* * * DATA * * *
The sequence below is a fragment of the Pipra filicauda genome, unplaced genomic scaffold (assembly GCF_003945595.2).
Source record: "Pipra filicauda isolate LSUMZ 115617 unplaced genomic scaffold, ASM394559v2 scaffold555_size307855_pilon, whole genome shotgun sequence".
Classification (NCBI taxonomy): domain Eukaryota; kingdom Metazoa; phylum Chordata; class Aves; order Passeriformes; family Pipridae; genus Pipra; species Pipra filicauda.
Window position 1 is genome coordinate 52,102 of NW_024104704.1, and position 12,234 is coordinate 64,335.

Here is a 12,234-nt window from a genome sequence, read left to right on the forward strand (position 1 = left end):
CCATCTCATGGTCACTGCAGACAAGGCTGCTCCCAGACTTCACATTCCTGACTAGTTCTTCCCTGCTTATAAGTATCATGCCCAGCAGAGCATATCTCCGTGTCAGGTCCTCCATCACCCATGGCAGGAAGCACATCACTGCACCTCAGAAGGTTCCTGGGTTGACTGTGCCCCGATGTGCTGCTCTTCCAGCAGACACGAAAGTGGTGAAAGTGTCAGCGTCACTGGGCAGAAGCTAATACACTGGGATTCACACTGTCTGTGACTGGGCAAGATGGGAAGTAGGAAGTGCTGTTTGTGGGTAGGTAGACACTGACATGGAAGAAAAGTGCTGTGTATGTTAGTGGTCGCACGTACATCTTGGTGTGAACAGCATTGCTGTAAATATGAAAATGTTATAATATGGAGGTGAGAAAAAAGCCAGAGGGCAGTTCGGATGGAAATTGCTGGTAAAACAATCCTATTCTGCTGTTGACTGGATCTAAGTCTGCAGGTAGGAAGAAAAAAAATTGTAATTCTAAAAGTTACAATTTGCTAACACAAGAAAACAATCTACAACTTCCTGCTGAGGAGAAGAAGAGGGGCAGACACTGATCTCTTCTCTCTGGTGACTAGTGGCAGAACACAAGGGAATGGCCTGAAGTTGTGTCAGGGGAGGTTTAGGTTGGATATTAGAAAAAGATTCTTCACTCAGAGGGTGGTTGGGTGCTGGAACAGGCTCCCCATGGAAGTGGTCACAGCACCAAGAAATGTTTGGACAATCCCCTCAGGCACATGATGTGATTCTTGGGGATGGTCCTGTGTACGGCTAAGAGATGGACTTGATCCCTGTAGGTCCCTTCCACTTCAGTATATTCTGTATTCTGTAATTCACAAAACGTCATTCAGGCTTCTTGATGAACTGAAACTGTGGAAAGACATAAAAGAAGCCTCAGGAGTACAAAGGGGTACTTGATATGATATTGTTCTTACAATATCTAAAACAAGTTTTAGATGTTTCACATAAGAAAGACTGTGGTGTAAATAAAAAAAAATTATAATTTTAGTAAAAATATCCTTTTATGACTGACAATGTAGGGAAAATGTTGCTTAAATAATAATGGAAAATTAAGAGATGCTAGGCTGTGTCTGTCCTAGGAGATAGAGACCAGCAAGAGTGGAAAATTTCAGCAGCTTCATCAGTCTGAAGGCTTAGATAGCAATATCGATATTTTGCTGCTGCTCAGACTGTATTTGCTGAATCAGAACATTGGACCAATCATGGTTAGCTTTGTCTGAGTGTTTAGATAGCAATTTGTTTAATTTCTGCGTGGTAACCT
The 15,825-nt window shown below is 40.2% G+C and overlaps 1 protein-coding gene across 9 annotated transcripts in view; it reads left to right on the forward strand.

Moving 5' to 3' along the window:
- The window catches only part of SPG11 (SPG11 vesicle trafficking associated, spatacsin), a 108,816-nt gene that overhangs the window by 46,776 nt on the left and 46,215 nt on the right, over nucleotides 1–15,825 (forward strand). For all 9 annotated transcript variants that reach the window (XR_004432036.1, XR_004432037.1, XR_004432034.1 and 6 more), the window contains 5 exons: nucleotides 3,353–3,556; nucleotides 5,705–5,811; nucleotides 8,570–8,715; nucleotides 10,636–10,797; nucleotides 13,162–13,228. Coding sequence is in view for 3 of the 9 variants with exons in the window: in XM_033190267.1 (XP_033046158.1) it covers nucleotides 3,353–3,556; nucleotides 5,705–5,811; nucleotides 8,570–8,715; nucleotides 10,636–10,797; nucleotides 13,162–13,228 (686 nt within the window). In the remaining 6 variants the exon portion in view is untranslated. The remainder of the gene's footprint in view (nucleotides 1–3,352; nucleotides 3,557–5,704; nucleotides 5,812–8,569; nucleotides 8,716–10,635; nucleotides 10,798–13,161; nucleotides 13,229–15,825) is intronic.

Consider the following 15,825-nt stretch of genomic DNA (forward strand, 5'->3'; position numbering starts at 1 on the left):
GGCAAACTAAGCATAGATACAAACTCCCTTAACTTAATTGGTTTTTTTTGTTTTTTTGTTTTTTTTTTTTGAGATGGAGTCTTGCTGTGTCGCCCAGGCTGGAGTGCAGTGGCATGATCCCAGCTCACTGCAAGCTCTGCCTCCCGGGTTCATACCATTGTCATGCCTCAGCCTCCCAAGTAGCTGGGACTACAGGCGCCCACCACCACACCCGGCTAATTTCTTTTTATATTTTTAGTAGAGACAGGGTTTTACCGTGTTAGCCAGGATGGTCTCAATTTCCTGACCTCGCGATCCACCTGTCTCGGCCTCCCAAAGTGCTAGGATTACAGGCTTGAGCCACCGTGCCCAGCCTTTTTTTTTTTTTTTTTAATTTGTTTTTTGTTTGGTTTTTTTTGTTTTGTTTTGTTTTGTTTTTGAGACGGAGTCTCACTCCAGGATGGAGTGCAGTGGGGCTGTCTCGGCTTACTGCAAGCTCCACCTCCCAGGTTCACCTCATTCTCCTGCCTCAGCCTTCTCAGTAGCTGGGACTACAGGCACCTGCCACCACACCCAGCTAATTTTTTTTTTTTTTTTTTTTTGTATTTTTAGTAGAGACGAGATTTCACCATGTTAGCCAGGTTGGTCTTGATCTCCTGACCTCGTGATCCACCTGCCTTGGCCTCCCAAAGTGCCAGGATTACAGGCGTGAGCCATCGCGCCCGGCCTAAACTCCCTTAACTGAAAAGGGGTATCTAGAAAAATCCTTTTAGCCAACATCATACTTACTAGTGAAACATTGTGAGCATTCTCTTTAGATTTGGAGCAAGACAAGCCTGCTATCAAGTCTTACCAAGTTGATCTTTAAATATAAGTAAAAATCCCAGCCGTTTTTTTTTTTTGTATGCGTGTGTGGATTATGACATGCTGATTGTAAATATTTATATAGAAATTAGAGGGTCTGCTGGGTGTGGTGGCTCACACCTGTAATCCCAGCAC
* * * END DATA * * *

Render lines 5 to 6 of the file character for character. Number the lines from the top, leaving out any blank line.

Here is a 12,234-nt window from a genome sequence, read left to right on the forward strand (position 1 = left end):
CCATCTCATGGTCACTGCAGACAAGGCTGCTCCCAGACTTCACATTCCTGACTAGTTCTTCCCTGCTTATAAGTATCATGCCCAGCAGAGCATATCTCCGTGTCAGGTCCTCCATCACCCATGGCAGGAAGCACATCACTGCACCTCAGAAGGTTCCTGGGTTGACTGTGCCCCGATGTGCTGCTCTTCCAGCAGACACGAAAGTGGTGAAAGTGTCAGCGTCACTGGGCAGAAGCTAATACACTGGGATTCACACTGTCTGTGACTGGGCAAGATGGGAAGTAGGAAGTGCTGTTTGTGGGTAGGTAGACACTGACATGGAAGAAAAGTGCTGTGTATGTTAGTGGTCGCACGTACATCTTGGTGTGAACAGCATTGCTGTAAATATGAAAATGTTATAATATGGAGGTGAGAAAAAAGCCAGAGGGCAGTTCGGATGGAAATTGCTGGTAAAACAATCCTATTCTGCTGTTGACTGGATCTAAGTCTGCAGGTAGGAAGAAAAAAAATTGTAATTCTAAAAGTTACAATTTGCTAACACAAGAAAACAATCTACAACTTCCTGCTGAGGAGAAGAAGAGGGGCAGACACTGATCTCTTCTCTCTGGTGACTAGTGGCAGAACACAAGGGAATGGCCTGAAGTTGTGTCAGGGGAGGTTTAGGTTGGATATTAGAAAAAGATTCTTCACTCAGAGGGTGGTTGGGTGCTGGAACAGGCTCCCCATGGAAGTGGTCACAGCACCAAGAAATGTTTGGACAATCCCCTCAGGCACATGATGTGATTCTTGGGGATGGTCCTGTGTACGGCTAAGAGATGGACTTGATCCCTGTAGGTCCCTTCCACTTCAGTATATTCTGTATTCTGTAATTCACAAAACGTCATTCAGGCTTCTTGATGAACTGAAACTGTGGAAAGACATAAAAGAAGCCTCAGGAGTACAAAGGGGTACTTGATATGATATTGTTCTTACAATATCTAAAACAAGTTTTAGATGTTTCACATAAGAAAGACTGTGGTGTAAATAAAAAAAAATTATAATTTTAGTAAAAATATCCTTTTATGACTGACAATGTAGGGAAAATGTTGCTTAAATAATAATGGAAAATTAAGAGATGCTAGGCTGTGTCTGTCCTAGGAGATAGAGACCAGCAAGAGTGGAAAATTTCAGCAGCTTCATCAGTCTGAAGGCTTAGATAGCAATATCGATATTTTGCTGCTGCTCAGACTGTATTTGCTGAATCAGAACATTGGACCAATCATGGTTAGCTTTGTCTGAGTGTTTAGATAGCAATTTGTTTAATTTCTGCGTGGTAACCT